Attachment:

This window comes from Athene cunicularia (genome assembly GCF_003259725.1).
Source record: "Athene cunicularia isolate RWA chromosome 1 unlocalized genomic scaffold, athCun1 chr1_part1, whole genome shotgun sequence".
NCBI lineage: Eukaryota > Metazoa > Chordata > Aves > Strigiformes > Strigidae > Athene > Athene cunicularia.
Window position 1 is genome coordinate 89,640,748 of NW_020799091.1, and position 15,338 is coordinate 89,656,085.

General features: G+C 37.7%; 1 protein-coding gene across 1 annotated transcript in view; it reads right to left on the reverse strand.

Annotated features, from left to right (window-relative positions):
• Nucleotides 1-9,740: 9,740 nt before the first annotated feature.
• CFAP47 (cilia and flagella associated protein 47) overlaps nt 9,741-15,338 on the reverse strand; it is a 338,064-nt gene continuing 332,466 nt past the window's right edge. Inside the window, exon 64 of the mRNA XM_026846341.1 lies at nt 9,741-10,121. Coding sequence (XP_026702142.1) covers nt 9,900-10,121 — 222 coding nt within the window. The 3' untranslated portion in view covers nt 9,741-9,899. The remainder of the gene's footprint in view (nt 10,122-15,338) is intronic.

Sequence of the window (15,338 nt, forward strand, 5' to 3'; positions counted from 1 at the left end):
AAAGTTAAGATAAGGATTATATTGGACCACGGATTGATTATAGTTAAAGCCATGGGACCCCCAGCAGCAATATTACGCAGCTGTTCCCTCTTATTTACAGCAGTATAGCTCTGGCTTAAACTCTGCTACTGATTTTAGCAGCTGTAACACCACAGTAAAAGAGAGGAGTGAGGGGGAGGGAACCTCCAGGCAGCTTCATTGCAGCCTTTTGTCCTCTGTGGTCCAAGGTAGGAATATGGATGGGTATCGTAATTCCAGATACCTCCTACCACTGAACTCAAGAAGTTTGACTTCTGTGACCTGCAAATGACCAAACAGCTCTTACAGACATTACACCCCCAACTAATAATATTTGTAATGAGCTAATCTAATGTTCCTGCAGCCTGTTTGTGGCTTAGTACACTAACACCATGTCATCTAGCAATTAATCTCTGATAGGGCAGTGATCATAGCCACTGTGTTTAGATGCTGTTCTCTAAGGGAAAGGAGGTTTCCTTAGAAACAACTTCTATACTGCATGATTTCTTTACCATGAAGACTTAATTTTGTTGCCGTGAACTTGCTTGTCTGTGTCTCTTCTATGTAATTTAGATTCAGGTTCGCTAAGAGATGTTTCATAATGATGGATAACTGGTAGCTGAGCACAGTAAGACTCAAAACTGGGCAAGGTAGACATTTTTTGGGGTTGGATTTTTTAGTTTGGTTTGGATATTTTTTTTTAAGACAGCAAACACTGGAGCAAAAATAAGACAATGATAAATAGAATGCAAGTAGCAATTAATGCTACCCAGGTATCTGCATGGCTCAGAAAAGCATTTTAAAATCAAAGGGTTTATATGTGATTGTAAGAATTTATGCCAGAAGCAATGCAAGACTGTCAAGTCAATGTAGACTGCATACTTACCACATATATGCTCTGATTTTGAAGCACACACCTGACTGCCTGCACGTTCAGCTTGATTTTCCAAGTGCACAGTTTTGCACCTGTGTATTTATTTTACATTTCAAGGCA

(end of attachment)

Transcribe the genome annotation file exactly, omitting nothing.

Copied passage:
This window comes from Athene cunicularia (genome assembly GCF_003259725.1).
Source record: "Athene cunicularia isolate RWA chromosome 1 unlocalized genomic scaffold, athCun1 chr1_part1, whole genome shotgun sequence".
NCBI lineage: Eukaryota > Metazoa > Chordata > Aves > Strigiformes > Strigidae > Athene > Athene cunicularia.
Window position 1 is genome coordinate 89,640,748 of NW_020799091.1, and position 15,338 is coordinate 89,656,085.

General features: G+C 37.7%; 1 protein-coding gene across 1 annotated transcript in view; it reads right to left on the reverse strand.

Annotated features, from left to right (window-relative positions):
• Nucleotides 1-9,740: 9,740 nt before the first annotated feature.
• CFAP47 (cilia and flagella associated protein 47) overlaps nt 9,741-15,338 on the reverse strand; it is a 338,064-nt gene continuing 332,466 nt past the window's right edge. Inside the window, exon 64 of the mRNA XM_026846341.1 lies at nt 9,741-10,121. Coding sequence (XP_026702142.1) covers nt 9,900-10,121 — 222 coding nt within the window. The 3' untranslated portion in view covers nt 9,741-9,899. The remainder of the gene's footprint in view (nt 10,122-15,338) is intronic.

Sequence of the window (15,338 nt, forward strand, 5' to 3'; positions counted from 1 at the left end):
AAAGTTAAGATAAGGATTATATTGGACCACGGATTGATTATAGTTAAAGCCATGGGACCCCCAGCAGCAATATTACGCAGCTGTTCCCTCTTATTTACAGCAGTATAGCTCTGGCTTAAACTCTGCTACTGATTTTAGCAGCTGTAACACCACAGTAAAAGAGAGGAGTGAGGGGGAGGGAACCTCCAGGCAGCTTCATTGCAGCCTTTTGTCCTCTGTGGTCCAAGGTAGGAATATGGATGGGTATCGTAATTCCAGATACCTCCTACCACTGAACTCAAGAAGTTTGACTTCTGTGACCTGCAAATGACCAAACAGCTCTTACAGACATTACACCCCCAACTAATAATATTTGTAATGAGCTAATCTAATGTTCCTGCAGCCTGTTTGTGGCTTAGTACACTAACACCATGTCATCTAGCAATTAATCTCTGATAGGGCAGTGATCATAGCCACTGTGTTTAGATGCTGTTCTCTAAGGGAAAGGAGGTTTCCTTAGAAACAACTTCTATACTGCATGATTTCTTTACCATGAAGACTTAATTTTGTTGCCGTGAACTTGCTTGTCTGTGTCTCTTCTATGTAATTTAGATTCAGGTTCGCTAAGAGATGTTTCATAATGATGGATAACTGGTAGCTGAGCACAGTAAGACTCAAAACTGGGCAAGGTAGACATTTTTTGGGGTTGGATTTTTTAGTTTGGTTTGGATATTTTTTTTTAAGACAGCAAACACTGGAGCAAAAATAAGACAATGATAAATAGAATGCAAGTAGCAATTAATGCTACCCAGGTATCTGCATGGCTCAGAAAAGCATTTTAAAATCAAAGGGTTTATATGTGATTGTAAGAATTTATGCCAGAAGCAATGCAAGACTGTCAAGTCAATGTAGACTGCATACTTACCACATATATGCTCTGATTTTGAAGCACACACCTGACTGCCTGCACGTTCAGCTTGATTTTCCAAGTGCACAGTTTTGCACCTGTGTATTTATTTTACATTTCAAGGCA